Ric Gendron & Valerie Seaberg


  • Opening Reception: Friday the 13th of March from 5-8
  • Informal Artist Talk & Demonstration: Saturday, March 14 starting at 1:00
  • Winter Hours: Tuesday-Saturday from 11:00-6:00
  • Sponsor: Crafted Tap House & Kitchen in Downtown Coeur d'Alene at 540 Sherman Avenue. We thank them for their great beer, fine food and for their commitment to the arts of our region.


RIC GENDRON is an enrolled member of the Colville Confederated tribes, and has been a full-time professional artist for more than three decades. He paints every day combining the pop-culture iconography of contemporary America with symbols from his Native American heritage. Essentially a narrative painter, he creates expressionist, strikingly colorful images that chronicle his experience, memory, history, journeys and identity. Also a gifted guitarist, Gendron’s work is strongly influenced by traditional and contemporary Native music and American blues, country, folk, and rock and roll.

Gendron received his art degree from Spokane Falls Community College in 1983 and studied art at Cornish College of the Arts in Seattle, and at Eastern Washington University. He shows annually and has won awards at the Santa Fe Indian Market. He has exhibited at the Eiteljorg Museum of American Indians and Western Art in Indianapolis, Indiana; Purdue University, in West Lafayette, Indiana; and at the Center on Contemporary Art, in Seattle and the Blue Sage Gallery in Scottsdale, Arizona.

In 2012, Ric published the book ‘RattleBone’ - a mid-career, full-color book written by Ben Mitchell in conjunction with the traveling show by the same name. From 2012 to 2015, this exhibit  travels to the Missoula Art Museum; Tamastslikt Cultural Institute in Pendleton, Oregon; Museum of Contemporary Native Arts, in Santa Fe, New Mexico; and Jundt Art Museum. The exhibit is currently showing at the Jundt Museum at Gonzaga University, in Spokane on the final stop of the tour. The exhibit will run through April 2, 2015.  http://news.gonzaga.edu/2015/jundt-art-museum-opens-year-ric


VALERIE SEABERG is an artist/educator living in Jackson Hole, Wyoming. Valerie combines a lifetime of art making with engaged, informative teaching on art and the practices of creative life. She works through The Center for Wonder, The Art Association of Jackson Hole, The Teton Science and Community Schools, Red Top Meadows, and The Public Schools. Her work is influenced by the ocean, and the mountains where she has made her home.

Valerie received her Bachelor’s degree in religion from West Verginia Wesleyan College, in Buckhannon, West VA. She then went on to earn a Master’s degree in Counseling/Psychology and Expressive Arts Therapy, from the Institute of Transpersonal Psychology, in Palo Alto, CA.

Her mixed media vessels are like great, tumbled beach combing finds, in which undulating clay forms are encircled by pine needles and horsehair.  They are high country marriages between an ancient ocean and raw land.  Her works are muscular, sensual and speak of a deep sense of time, earth and, element.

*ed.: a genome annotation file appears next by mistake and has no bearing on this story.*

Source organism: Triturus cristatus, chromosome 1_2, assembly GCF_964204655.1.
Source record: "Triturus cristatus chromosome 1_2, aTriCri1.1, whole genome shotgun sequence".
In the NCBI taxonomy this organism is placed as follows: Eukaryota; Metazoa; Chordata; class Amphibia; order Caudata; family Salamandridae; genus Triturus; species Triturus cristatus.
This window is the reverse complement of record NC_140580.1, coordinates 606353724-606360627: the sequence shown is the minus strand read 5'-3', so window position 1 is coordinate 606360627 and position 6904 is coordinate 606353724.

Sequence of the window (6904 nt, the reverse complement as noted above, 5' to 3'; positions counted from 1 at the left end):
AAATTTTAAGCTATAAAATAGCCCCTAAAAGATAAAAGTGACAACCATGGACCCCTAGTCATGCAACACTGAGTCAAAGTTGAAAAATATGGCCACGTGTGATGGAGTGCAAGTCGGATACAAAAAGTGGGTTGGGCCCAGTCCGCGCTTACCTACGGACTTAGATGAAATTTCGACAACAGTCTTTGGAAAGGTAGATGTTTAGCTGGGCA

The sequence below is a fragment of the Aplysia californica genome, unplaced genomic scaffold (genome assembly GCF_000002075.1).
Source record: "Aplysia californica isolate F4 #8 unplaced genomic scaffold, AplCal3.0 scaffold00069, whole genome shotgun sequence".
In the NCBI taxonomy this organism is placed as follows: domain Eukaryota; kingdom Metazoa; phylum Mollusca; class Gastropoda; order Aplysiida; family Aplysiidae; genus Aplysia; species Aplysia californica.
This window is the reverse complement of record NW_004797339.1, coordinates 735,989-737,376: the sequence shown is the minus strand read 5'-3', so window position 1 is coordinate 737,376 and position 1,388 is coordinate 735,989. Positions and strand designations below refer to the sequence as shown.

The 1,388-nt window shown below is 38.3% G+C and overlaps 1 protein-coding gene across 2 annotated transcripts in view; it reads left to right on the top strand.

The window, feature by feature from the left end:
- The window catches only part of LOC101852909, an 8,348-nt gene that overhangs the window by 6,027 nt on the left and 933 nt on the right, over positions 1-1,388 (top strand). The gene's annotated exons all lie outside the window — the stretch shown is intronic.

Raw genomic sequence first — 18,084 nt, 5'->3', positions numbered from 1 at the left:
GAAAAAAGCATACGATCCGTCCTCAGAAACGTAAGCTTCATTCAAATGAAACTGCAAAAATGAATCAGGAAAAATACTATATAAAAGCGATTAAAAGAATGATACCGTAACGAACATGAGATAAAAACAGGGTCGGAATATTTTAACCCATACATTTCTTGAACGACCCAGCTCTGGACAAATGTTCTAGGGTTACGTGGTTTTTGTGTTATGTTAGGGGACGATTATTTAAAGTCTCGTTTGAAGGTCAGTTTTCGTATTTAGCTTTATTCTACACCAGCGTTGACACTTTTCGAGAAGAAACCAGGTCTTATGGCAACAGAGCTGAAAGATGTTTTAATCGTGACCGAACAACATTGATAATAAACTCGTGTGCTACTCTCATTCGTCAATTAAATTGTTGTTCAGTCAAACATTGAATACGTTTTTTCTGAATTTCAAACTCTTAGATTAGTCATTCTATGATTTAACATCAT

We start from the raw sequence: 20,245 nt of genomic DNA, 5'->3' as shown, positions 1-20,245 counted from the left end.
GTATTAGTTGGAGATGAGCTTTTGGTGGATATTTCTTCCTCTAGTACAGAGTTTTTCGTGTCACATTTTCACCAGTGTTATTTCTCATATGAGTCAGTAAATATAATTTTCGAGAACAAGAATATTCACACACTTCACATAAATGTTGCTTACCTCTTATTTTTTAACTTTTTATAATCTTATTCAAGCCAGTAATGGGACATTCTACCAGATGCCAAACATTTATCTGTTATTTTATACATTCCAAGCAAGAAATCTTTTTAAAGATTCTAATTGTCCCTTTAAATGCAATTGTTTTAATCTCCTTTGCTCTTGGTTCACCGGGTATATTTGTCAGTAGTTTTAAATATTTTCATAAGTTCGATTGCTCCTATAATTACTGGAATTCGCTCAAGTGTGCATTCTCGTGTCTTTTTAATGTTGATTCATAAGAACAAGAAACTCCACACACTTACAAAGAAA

I am amazed at my good fortune to be doing the work of an artist.  I love that my job entails spending whole days down by the river harvesting or hunkered down next to a smoking fire pit.  Indigenous cultures all over the world still weave and fire their work as I do.  I see myself as standing in a long line of artisans as time moves forward my work will become a part of the natural evolution of this art’s history.”

In 2010 Valerie was the Purchase Prize Winner at the Governor’s Capital Art Exhibition held at the Wyoming State Museum. Her works are shown at galleries in Wyoming, California, and Idaho.

“I am grateful for the way this work surprises and informs me, and always leads me to the point of the unknown.  My intention as an artist and as a person is to look at the world with curious eyes and to be guided by the natural intelligence of the creative process.“

Also included in this exhibit will be artist SHANNON TROXLER.  Shannon was raised on the Chesapeake Bay near Annapolis, Maryland. She began sketching at an early age, and was encouraged by her grandmother, Shirley, an artist. Shannon is a graduate of the Schuler School of Fine Art, a classical atelier located in Baltimore, Maryland. Her five years of study included grinding pigments, boiling black oil for medium and making ink from black walnuts. She learned to appreciate the craft of art and the traditions of the old masters. Her teacher, Ann Schuler, continues to be an inspiration and a mentor. Shannon continued her studies with David Leffel at the Art Students League in New York City.

Shannon traveled to Jackson Hole, Wyoming to pursue her love of landscape painting. Inspired by the natural beauty and community of artists, she remained and has a studio in Wilson, Wyoming where she lives with her daughter, Aviva and husband, Larry. Troxler has had numerous solo shows in Jackson and on the east coast. Her paintings have been accepted in many prestigious exhibits including, Arts for The Parks top 100, Paint America top 100, The Governor’s Capitol Art Exhibition, and The Salmagundi Club. She has won purchase awards in the Wichita National Small Painting Exhibition. Troxler is a member of the Mid Atlantic Plein Air Association, and was a juried artists for the 2009 Annapolis Pain Out and Exhibit. Shannon Troxler’s paintings have been included in the Woodson Museum’s Birds in Art Exhibit, and in a 2012 she had a solo show at the Samuel Morse Museum in Poughkeepsie, NY.